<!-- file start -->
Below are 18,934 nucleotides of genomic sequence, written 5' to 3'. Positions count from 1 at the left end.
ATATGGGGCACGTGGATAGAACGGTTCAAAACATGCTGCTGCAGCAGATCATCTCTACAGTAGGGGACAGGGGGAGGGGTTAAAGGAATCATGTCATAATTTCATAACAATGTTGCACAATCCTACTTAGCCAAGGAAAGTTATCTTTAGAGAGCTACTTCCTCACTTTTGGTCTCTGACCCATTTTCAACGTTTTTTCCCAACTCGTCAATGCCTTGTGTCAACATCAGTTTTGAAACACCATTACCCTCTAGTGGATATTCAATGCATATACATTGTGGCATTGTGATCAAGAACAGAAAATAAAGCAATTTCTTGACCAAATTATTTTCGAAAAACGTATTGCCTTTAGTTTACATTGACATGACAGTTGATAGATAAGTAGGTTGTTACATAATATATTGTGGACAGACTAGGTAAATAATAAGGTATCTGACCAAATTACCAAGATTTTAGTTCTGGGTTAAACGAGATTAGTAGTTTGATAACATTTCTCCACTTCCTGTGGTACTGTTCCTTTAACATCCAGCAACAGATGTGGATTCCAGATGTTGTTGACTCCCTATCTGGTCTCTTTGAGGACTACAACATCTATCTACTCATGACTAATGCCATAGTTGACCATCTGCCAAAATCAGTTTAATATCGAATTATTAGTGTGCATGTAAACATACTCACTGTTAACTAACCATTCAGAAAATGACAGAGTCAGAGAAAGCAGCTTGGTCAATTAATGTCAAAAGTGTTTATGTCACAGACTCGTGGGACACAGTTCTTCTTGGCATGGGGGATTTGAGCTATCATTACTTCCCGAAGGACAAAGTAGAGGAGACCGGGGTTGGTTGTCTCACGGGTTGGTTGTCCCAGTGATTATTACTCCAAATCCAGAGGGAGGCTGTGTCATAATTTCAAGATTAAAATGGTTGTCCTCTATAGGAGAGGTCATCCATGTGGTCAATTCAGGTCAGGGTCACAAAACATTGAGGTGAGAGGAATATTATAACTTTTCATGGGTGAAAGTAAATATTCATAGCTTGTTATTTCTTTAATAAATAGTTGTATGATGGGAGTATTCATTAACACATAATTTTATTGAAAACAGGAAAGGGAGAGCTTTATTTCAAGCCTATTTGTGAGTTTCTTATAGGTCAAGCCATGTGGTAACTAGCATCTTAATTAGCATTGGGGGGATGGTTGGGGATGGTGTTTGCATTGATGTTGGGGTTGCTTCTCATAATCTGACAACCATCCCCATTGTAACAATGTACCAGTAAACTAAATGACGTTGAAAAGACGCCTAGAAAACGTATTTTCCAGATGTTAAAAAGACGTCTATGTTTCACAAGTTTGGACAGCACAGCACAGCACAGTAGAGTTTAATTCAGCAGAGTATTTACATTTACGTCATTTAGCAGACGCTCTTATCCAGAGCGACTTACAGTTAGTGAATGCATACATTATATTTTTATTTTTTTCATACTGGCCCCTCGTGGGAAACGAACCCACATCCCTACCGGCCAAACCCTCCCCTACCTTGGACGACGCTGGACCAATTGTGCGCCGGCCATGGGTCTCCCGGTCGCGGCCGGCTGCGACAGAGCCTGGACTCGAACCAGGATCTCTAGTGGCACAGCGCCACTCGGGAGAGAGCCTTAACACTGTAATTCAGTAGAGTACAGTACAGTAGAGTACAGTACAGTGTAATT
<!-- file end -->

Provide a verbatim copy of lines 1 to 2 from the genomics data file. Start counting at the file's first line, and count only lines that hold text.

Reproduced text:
Below are 18,934 nucleotides of genomic sequence, written 5' to 3'. Positions count from 1 at the left end.
ATATGGGGCACGTGGATAGAACGGTTCAAAACATGCTGCTGCAGCAGATCATCTCTACAGTAGGGGACAGGGGGAGGGGTTAAAGGAATCATGTCATAATTTCATAACAATGTTGCACAATCCTACTTAGCCAAGGAAAGTTATCTTTAGAGAGCTACTTCCTCACTTTTGGTCTCTGACCCATTTTCAACGTTTTTTCCCAACTCGTCAATGCCTTGTGTCAACATCAGTTTTGAAACACCATTACCCTCTAGTGGATATTCAATGCATATACATTGTGGCATTGTGATCAAGAACAGAAAATAAAGCAATTTCTTGACCAAATTATTTTCGAAAAACGTATTGCCTTTAGTTTACATTGACATGACAGTTGATAGATAAGTAGGTTGTTACATAATATATTGTGGACAGACTAGGTAAATAATAAGGTATCTGACCAAATTACCAAGATTTTAGTTCTGGGTTAAACGAGATTAGTAGTTTGATAACATTTCTCCACTTCCTGTGGTACTGTTCCTTTAACATCCAGCAACAGATGTGGATTCCAGATGTTGTTGACTCCCTATCTGGTCTCTTTGAGGACTACAACATCTATCTACTCATGACTAATGCCATAGTTGACCATCTGCCAAAATCAGTTTAATATCGAATTATTAGTGTGCATGTAAACATACTCACTGTTAACTAACCATTCAGAAAATGACAGAGTCAGAGAAAGCAGCTTGGTCAATTAATGTCAAAAGTGTTTATGTCACAGACTCGTGGGACACAGTTCTTCTTGGCATGGGGGATTTGAGCTATCATTACTTCCCGAAGGACAAAGTAGAGGAGACCGGGGTTGGTTGTCTCACGGGTTGGTTGTCCCAGTGATTATTACTCCAAATCCAGAGGGAGGCTGTGTCATAATTTCAAGATTAAAATGGTTGTCCTCTATAGGAGAGGTCATCCATGTGGTCAATTCAGGTCAGGGTCACAAAACATTGAGGTGAGAGGAATATTATAACTTTTCATGGGTGAAAGTAAATATTCATAGCTTGTTATTTCTTTAATAAATAGTTGTATGATGGGAGTATTCATTAACACATAATTTTATTGAAAACAGGAAAGGGAGAGCTTTATTTCAAGCCTATTTGTGAGTTTCTTATAGGTCAAGCCATGTGGTAACTAGCATCTTAATTAGCATTGGGGGGATGGTTGGGGATGGTGTTTGCATTGATGTTGGGGTTGCTTCTCATAATCTGACAACCATCCCCATTGTAACAATGTACCAGTAAACTAAATGACGTTGAAAAGACGCCTAGAAAACGTATTTTCCAGATGTTAAAAAGACGTCTATGTTTCACAAGTTTGGACAGCACAGCACAGCACAGTAGAGTTTAATTCAGCAGAGTATTTACATTTACGTCATTTAGCAGACGCTCTTATCCAGAGCGACTTACAGTTAGTGAATGCATACATTATATTTTTATTTTTTTCATACTGGCCCCTCGTGGGAAACGAACCCACATCCCTACCGGCCAAACCCTCCCCTACCTTGGACGACGCTGGACCAATTGTGCGCCGGCCATGGGTCTCCCGGTCGCGGCCGGCTGCGACAGAGCCTGGACTCGAACCAGGATCTCTAGTGGCACAGCGCCACTCGGGAGAGAGCCTTAACACTGTAATTCAGTAGAGTACAGTACAGTAGAGTACAGTACAGTGTAATT